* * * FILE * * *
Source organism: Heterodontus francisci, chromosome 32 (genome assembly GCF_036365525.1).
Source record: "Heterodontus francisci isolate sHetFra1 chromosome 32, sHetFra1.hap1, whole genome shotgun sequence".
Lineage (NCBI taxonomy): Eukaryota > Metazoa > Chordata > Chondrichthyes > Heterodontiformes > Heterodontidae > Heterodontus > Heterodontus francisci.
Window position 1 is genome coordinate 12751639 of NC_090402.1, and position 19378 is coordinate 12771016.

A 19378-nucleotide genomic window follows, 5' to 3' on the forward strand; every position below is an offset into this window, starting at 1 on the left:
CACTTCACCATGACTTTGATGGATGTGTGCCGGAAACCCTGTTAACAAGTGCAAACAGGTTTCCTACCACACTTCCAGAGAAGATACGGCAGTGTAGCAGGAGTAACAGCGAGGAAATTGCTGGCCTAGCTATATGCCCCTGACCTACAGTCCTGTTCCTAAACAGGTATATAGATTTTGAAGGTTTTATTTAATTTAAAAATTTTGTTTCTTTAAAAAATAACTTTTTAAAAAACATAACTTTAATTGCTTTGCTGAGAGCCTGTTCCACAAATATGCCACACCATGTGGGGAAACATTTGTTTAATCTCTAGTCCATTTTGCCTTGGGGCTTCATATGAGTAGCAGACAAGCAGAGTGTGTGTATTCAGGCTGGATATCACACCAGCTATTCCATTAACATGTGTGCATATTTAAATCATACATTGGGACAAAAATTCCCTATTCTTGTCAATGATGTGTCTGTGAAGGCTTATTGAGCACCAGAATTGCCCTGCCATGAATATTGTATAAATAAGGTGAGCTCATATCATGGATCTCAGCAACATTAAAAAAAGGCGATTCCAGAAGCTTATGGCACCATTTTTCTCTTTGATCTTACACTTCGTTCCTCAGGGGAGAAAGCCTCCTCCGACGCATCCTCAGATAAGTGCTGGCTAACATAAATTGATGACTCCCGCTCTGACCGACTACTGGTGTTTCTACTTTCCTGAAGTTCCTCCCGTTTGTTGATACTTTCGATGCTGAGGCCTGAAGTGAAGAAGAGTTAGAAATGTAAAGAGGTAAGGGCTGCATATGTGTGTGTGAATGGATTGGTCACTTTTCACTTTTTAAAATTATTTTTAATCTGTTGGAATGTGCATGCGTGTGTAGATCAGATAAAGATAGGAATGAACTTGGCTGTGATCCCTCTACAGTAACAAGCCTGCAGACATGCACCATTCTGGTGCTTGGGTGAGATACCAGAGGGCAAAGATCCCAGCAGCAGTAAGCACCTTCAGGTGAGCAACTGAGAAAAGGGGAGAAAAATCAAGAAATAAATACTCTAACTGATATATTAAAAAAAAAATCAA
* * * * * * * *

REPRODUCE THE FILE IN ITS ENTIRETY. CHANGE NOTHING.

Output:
Source organism: Heterodontus francisci, chromosome 32 (genome assembly GCF_036365525.1).
Source record: "Heterodontus francisci isolate sHetFra1 chromosome 32, sHetFra1.hap1, whole genome shotgun sequence".
Lineage (NCBI taxonomy): Eukaryota > Metazoa > Chordata > Chondrichthyes > Heterodontiformes > Heterodontidae > Heterodontus > Heterodontus francisci.
Window position 1 is genome coordinate 12751639 of NC_090402.1, and position 19378 is coordinate 12771016.

A 19378-nucleotide genomic window follows, 5' to 3' on the forward strand; every position below is an offset into this window, starting at 1 on the left:
CACTTCACCATGACTTTGATGGATGTGTGCCGGAAACCCTGTTAACAAGTGCAAACAGGTTTCCTACCACACTTCCAGAGAAGATACGGCAGTGTAGCAGGAGTAACAGCGAGGAAATTGCTGGCCTAGCTATATGCCCCTGACCTACAGTCCTGTTCCTAAACAGGTATATAGATTTTGAAGGTTTTATTTAATTTAAAAATTTTGTTTCTTTAAAAAATAACTTTTTAAAAAACATAACTTTAATTGCTTTGCTGAGAGCCTGTTCCACAAATATGCCACACCATGTGGGGAAACATTTGTTTAATCTCTAGTCCATTTTGCCTTGGGGCTTCATATGAGTAGCAGACAAGCAGAGTGTGTGTATTCAGGCTGGATATCACACCAGCTATTCCATTAACATGTGTGCATATTTAAATCATACATTGGGACAAAAATTCCCTATTCTTGTCAATGATGTGTCTGTGAAGGCTTATTGAGCACCAGAATTGCCCTGCCATGAATATTGTATAAATAAGGTGAGCTCATATCATGGATCTCAGCAACATTAAAAAAAGGCGATTCCAGAAGCTTATGGCACCATTTTTCTCTTTGATCTTACACTTCGTTCCTCAGGGGAGAAAGCCTCCTCCGACGCATCCTCAGATAAGTGCTGGCTAACATAAATTGATGACTCCCGCTCTGACCGACTACTGGTGTTTCTACTTTCCTGAAGTTCCTCCCGTTTGTTGATACTTTCGATGCTGAGGCCTGAAGTGAAGAAGAGTTAGAAATGTAAAGAGGTAAGGGCTGCATATGTGTGTGTGAATGGATTGGTCACTTTTCACTTTTTAAAATTATTTTTAATCTGTTGGAATGTGCATGCGTGTGTAGATCAGATAAAGATAGGAATGAACTTGGCTGTGATCCCTCTACAGTAACAAGCCTGCAGACATGCACCATTCTGGTGCTTGGGTGAGATACCAGAGGGCAAAGATCCCAGCAGCAGTAAGCACCTTCAGGTGAGCAACTGAGAAAAGGGGAGAAAAATCAAGAAATAAATACTCTAACTGATATATTAAAAAAAAAATCAA